Brown Bag Seminar
The brown bag seminar is a weekly meeting organized by and for graduate students. The goal of the brown bag is to encourage students to practice presenting their work by giving talks to each other in a casual setting.
Decoherence and Spectrum Broad Cast Structures
DateFriday, April 5, 2019 - 12:00pm
AbstractI will introduce Spectrum Broad Cast Structures, a tool used in understanding quantum to classical transition. I will then apply this tool to some canonical decoherence models.
An Interactive Workshop to Combat Impostor Syndrome
AbstractThe workshop will be moderated by Drs. Laura Hunter and Mika Galilee-Belfer from the Office for Diversity and Inclusive Excellence, and will be informative for all levels of career (students, faculty, and staff). We hope to discuss the impacts of impostor syndrome on an individual level as well as from a mentoring perspective. The workshop will be interactive! To further foster the discussion among department members, we will have a lunch discussion immediately following the workshop. All are invited to the lunch, even if you are not able to attend the workshop, but an RSVP to Ken Yamamoto is required. If you are only available for part of the time (for either the lunch or the workshop), feel free to come just for that part.
Proactively managing your career
DateFriday, April 19, 2019 - 12:00pm
AbstractRegardless of your post-graduation plans, there are a few actions you can take now to help better position yourself for future opportunities. In this talk, I will offer insights on choosing coursework, applying to internships, and building a competitive resume/CV that will help you prepare for the next steps in your career.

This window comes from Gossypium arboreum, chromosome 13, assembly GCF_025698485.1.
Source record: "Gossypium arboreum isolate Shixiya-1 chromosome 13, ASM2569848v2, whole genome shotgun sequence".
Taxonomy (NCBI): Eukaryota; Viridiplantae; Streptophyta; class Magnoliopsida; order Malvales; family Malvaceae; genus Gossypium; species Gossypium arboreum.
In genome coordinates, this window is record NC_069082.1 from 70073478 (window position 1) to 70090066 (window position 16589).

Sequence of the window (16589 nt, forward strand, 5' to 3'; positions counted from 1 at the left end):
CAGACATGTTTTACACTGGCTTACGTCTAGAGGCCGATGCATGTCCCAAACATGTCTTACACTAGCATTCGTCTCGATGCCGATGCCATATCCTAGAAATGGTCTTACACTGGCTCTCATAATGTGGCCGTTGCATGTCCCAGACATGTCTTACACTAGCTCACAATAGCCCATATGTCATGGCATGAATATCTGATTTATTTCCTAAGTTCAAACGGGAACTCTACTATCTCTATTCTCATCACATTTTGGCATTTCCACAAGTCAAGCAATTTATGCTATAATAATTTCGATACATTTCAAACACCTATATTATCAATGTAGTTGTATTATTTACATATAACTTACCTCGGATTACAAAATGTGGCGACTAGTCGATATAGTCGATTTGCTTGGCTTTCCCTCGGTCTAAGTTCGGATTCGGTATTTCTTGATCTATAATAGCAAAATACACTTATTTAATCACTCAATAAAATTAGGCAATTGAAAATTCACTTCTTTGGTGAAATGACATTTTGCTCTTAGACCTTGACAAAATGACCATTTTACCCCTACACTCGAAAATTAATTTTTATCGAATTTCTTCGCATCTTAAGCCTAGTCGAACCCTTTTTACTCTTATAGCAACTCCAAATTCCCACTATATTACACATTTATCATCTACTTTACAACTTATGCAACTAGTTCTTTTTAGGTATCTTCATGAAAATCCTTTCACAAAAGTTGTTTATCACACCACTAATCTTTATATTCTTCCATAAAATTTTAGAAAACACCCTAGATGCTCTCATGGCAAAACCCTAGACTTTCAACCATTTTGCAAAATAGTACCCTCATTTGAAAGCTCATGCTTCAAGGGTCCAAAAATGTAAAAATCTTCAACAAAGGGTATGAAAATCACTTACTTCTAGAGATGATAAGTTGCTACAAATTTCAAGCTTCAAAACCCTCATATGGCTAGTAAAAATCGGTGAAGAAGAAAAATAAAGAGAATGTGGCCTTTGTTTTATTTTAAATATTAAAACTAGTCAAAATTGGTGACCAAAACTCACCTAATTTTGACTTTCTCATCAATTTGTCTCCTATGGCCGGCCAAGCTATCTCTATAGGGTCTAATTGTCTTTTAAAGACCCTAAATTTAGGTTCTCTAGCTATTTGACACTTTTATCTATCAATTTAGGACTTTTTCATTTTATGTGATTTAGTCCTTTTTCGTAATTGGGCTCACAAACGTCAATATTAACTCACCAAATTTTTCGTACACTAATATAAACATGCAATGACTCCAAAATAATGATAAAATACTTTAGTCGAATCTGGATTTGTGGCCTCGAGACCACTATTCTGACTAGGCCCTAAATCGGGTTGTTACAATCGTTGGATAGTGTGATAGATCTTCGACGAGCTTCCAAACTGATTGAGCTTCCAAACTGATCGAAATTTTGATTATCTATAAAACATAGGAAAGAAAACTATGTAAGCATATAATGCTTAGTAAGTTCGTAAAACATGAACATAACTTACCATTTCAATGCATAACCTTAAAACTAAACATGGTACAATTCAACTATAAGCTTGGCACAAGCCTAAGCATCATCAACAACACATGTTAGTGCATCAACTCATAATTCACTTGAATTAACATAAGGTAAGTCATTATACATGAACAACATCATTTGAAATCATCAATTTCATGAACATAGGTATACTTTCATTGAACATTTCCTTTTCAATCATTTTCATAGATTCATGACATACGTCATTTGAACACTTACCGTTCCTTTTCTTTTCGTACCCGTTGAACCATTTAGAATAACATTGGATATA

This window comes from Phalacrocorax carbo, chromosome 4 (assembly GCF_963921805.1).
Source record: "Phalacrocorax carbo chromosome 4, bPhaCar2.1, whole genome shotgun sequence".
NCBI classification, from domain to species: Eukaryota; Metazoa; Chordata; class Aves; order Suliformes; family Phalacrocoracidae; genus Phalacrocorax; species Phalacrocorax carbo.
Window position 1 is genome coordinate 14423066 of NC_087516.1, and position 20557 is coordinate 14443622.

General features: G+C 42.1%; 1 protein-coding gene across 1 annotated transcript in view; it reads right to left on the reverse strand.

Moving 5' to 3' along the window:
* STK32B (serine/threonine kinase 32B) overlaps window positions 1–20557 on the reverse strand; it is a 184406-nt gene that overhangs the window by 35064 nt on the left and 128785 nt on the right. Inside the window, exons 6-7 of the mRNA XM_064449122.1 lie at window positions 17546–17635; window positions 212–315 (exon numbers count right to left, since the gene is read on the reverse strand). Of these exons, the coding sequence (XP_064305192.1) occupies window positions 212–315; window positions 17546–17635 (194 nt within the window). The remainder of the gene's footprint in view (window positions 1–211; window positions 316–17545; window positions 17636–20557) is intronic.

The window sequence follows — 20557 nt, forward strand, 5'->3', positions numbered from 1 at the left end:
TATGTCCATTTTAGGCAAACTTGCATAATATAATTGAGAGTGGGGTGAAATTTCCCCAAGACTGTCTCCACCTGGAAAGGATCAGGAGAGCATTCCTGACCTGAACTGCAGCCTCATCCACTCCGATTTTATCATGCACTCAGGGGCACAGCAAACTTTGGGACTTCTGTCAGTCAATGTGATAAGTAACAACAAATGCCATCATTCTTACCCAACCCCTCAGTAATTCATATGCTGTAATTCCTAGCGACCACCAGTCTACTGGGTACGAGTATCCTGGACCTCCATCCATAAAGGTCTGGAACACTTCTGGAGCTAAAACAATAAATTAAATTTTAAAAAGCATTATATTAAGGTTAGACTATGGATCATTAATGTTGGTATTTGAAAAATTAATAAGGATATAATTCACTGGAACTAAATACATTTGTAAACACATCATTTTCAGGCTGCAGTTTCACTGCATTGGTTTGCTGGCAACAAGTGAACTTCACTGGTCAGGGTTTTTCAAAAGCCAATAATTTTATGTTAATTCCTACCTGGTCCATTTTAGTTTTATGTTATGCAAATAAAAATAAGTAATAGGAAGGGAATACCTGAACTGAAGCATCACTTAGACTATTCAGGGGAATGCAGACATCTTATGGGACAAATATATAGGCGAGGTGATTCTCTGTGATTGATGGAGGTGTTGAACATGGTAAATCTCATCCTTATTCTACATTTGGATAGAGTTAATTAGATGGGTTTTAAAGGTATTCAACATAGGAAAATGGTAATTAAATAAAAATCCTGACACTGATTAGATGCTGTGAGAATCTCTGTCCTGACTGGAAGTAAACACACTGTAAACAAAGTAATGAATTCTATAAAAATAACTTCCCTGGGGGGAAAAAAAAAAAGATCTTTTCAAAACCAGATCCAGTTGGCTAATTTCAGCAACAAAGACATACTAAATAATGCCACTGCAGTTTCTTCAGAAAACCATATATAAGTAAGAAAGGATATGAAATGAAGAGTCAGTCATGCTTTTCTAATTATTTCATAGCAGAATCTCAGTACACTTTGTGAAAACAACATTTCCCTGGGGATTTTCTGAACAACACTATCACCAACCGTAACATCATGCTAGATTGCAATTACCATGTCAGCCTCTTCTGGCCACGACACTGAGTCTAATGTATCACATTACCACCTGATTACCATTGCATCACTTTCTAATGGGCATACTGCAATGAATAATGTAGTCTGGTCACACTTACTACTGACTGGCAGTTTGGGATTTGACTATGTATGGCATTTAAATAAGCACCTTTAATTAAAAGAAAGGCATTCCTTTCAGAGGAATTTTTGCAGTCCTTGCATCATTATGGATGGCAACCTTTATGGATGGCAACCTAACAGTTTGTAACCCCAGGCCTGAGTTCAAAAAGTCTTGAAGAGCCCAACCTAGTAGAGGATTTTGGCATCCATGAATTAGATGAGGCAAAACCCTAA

Simulating Oxygen Transport in Large Microvascular Networks
DateFriday, April 19, 2019 - 12:00pm
AbstractOxygen transport to tissue primarily occurs in the microvasculature, and is strongly dependent on the geometry and topology of microvascular networks. Measurement of flow and oxygen concentration within these networks can be incredibly difficult due to the complex topologies and small size of vessels. In this talk, we present a method for calculating oxygen distribution and key macroscopic parameters (e.g. perfusion, oxygen consumption, and extraction) using boundary conditions that account for the embedding of the simulated region within its surroundings.
Nest architecture influences the colony organization of ants
DateFriday, April 26, 2019 - 12:30pm
AbstractFor some organisms, a near sessile life history mandates a strategic placement of where they live. Environmental constraints can be solved with an organism’s ‘extended phenotype’, or traits that extend into the environment: for example, in social insects, the nest, built by the colony, protects the colony from the external environment. Ants can thus change their local environments to the benefit of colony survival. Much attention has been given how organisms shape their extended phenotypes (e.g. nest architecture), while largely ignoring how organisms interpret them. The ant Temnothorax rugatulus provides an ideal model system to investigate the effects of nest architecture on colony organization, thus providing insight into the interactions between nest environment and its occupant. We tested the hypotheses that (i) nest architecture affects worker and brood spatial distribution, in particular (ii) that nest architecture would determine extent and distribution of spatial fidelity zones (‘micro-territories’) of workers in the nest, and that (iii) nest architectures promote different worker movement patterns. We use space syntax theory (structural accessibility) from human architectural research to determine the influence of spatial properties of the nest on the colony organization. Besides investigating the feedback between nest architecture and colony organization, our results may provide implications of nest accessibility on the behavior of the colony.